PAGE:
The idea was opposed by four of Toronto’s five daily newspapers, who argued that the plans had been hastily made, population densities were inadequate to support it, real estate interests would only benefit, and that the city’s works department was too overburdened to handle such a project. Voters rejected the funding of the subway on Jan. 1, 1912 by 2,805 vote majority.

There were more pressing concerns with the increasing deterioration of the TRC’s streetcar service. Experts observed that, “subways should be looked at as a last resort, should there be no other remedy. The consensus was that Toronto did not need subways nearly so much as it needed more surface tracks and more and better and faster service cars. Sound familiar?

When the publicly owned Toronto Transportation Commission (now called the Toronto Transit Commission, or TTC) took over all streetcar services in 1921, its priority was fixing the disintegrating system the TRC had left behind.

While proposals for subways and underground streetcar lines arose as make-work plans during the Great Depression, the idea was not seriously contemplated until after the Second World War. Realizing the current infrastructure was ill-prepared for a postwar Toronto, the Rapid Transit Department was formed by the TTC in January 1944.

The consensus called for a subway running from Union Station north along Yonge to Eglinton, and an underground streetcar line along Queen Street from Trinity Bellwood’s Park to Logan Avenue.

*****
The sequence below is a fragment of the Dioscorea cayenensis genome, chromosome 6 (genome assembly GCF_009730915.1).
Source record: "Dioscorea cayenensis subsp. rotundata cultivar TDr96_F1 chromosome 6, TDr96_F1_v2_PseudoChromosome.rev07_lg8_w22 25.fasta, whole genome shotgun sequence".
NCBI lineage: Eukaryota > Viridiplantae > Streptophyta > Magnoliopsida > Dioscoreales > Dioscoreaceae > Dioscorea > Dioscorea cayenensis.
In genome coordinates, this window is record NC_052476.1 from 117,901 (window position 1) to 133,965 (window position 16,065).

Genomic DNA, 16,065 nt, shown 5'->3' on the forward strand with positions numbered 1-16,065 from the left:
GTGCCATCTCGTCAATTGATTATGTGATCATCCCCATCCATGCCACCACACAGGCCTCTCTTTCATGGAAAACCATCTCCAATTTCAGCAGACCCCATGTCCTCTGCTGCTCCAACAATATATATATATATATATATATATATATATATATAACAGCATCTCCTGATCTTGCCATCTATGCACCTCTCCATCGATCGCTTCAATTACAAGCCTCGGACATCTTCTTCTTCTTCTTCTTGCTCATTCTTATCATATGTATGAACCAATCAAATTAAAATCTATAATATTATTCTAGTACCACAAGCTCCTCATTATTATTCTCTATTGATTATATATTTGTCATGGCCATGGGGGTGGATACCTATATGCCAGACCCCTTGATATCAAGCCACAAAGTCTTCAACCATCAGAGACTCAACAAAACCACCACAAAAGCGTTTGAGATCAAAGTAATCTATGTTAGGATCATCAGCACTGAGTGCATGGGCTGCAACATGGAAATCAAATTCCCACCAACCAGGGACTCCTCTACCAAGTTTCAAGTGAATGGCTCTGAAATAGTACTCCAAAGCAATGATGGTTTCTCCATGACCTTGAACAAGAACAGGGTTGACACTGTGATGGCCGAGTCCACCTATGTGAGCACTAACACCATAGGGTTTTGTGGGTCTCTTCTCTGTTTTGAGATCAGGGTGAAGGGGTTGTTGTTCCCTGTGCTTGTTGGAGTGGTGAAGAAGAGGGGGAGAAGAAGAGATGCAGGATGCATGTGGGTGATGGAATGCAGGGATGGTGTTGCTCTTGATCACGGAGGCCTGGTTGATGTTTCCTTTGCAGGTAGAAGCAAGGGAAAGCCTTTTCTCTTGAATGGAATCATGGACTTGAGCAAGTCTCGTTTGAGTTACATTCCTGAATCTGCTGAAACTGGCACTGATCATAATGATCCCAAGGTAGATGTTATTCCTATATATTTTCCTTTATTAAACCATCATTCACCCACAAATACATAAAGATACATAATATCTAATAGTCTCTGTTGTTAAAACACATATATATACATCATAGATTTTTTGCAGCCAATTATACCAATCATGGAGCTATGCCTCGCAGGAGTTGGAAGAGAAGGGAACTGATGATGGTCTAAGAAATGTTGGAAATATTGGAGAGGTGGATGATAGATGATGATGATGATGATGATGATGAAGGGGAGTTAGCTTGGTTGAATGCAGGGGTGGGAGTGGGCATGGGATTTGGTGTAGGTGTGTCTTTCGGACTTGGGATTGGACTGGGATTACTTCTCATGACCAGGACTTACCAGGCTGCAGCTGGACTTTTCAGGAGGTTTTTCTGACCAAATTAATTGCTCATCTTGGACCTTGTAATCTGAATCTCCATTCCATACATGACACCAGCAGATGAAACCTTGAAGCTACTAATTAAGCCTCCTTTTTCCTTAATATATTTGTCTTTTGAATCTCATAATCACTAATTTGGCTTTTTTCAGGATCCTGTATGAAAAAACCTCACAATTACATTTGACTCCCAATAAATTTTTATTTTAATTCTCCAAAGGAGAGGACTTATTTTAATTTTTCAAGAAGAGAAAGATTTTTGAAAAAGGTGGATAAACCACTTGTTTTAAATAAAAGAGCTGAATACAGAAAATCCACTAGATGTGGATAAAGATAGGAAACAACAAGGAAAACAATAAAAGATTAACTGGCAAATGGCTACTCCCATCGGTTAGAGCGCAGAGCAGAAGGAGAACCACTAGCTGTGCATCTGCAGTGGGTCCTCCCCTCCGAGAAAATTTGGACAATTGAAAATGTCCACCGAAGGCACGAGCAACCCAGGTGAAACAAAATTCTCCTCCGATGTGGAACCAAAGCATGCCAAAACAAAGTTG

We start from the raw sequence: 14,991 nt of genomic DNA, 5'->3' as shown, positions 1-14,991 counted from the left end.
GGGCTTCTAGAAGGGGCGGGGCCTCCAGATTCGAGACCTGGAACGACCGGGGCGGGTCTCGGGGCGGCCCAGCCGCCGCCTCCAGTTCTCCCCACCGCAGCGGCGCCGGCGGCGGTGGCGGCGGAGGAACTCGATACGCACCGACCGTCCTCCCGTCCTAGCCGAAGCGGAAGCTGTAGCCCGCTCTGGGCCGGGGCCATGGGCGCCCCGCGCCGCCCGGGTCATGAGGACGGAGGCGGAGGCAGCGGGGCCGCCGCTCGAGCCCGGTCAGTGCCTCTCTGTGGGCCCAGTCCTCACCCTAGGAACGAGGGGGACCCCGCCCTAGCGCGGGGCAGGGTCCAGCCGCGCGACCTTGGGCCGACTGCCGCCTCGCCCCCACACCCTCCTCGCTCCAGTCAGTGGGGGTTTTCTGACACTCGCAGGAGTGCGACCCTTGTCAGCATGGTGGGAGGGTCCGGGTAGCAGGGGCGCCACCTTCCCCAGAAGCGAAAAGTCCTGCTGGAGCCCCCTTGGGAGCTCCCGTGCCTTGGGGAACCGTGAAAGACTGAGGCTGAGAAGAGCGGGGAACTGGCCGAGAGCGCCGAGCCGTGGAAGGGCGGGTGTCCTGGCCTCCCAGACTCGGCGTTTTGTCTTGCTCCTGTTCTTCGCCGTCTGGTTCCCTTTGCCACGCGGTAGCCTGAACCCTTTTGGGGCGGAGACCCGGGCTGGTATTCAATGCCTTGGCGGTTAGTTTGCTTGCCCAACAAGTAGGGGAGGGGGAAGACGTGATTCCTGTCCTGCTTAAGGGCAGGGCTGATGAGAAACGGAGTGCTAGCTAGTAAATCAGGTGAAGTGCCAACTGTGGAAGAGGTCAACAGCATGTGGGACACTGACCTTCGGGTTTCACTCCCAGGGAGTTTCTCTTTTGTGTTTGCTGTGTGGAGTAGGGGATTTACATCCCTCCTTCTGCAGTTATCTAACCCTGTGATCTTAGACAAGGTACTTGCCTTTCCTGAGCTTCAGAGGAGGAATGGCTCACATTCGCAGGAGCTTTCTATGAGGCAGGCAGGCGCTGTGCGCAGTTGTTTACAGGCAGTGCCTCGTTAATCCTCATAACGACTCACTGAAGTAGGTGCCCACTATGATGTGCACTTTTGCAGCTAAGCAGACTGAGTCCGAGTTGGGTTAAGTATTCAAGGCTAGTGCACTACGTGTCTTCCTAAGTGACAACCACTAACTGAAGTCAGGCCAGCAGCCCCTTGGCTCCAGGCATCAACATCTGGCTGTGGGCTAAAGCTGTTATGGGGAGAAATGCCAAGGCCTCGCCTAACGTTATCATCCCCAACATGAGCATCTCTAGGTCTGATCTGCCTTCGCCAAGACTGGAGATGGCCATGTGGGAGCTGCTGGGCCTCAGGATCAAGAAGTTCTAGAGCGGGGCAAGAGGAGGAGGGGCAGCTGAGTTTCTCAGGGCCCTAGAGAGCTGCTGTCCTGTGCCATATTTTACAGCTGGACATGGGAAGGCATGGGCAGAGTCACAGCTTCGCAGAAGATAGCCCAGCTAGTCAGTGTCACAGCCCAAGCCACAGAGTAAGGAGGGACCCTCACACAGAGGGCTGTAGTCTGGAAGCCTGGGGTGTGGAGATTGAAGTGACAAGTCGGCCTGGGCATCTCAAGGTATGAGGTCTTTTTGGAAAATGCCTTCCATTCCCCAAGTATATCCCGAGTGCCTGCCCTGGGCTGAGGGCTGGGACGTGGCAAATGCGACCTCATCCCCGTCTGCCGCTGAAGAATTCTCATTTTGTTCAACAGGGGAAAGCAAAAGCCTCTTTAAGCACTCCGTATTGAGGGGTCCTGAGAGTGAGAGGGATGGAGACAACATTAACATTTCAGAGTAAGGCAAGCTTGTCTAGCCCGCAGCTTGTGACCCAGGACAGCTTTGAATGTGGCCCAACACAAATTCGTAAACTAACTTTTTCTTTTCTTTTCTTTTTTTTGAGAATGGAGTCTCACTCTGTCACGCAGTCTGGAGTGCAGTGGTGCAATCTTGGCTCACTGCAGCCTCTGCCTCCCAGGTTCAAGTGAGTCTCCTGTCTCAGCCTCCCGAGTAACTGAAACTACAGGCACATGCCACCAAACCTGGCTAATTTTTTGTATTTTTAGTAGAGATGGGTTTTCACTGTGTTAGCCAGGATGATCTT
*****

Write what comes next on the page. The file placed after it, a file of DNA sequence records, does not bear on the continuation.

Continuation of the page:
On Jan. 1, 1946, voters were asked: “Are you in favour of the Toronto Transportation Commission proceeding with the proposed rapid transit system provided the Dominion government assumes one-fifth of the cost and provided that the cost to the ratepayers is limited to such amounts as the City Council may agree are necessary for the replacement and improvement of city services?” The public would agree in a landslide vote.

No federal funding commitment materialized, and the Queen line was shelved, the focus turning to the Yonge subway, which carried a projected cost of $28.9 million for construction, plus an additional $3.5 million for trains. Postwar material shortages delayed work on the project.

Construction officially began on the Yonge line Sept. 8, 1949 with the Toronto Star proclaiming, “Toronto Goes ‘Big League’ As Subway Project Starts.” Most of the 7.4 km, 12-station line was built using the “cut and cover” technique, which involved building a deep trench which, as construction proceeded, could be covered up by planks. It was felt that this method was less expensive than tunnelling below Yonge Street.

The five-year project would draw serious interest from the entire GTA region, and considerable forbearance and public spirit was required from those affected, as we well know today.

The building of the subway required 10,000 tonnes of structural steel, 14,000 tonnes of reinforcing steel, 4,200 tonnes of rail steel, 420 tonnes of cast iron pipe, 1.4 million bags of cement, 170,000 tonnes of sand and 240,000 tonnes of gravel. The final cost was estimated at $67 million, far exceeding the original estimate of $28.9 million.

Proposals from North American manufacturers for the new line’s fleet, were beyond the TTC’s budget and so a bid was accepted in November 1951 from the England-based Gloucester Railway Wagon and Carriage Company. The public received its first preview of the trains via a display mounted at the 1953 Canadian National Exhibition. These first trains, painted red, remained in service until 1990.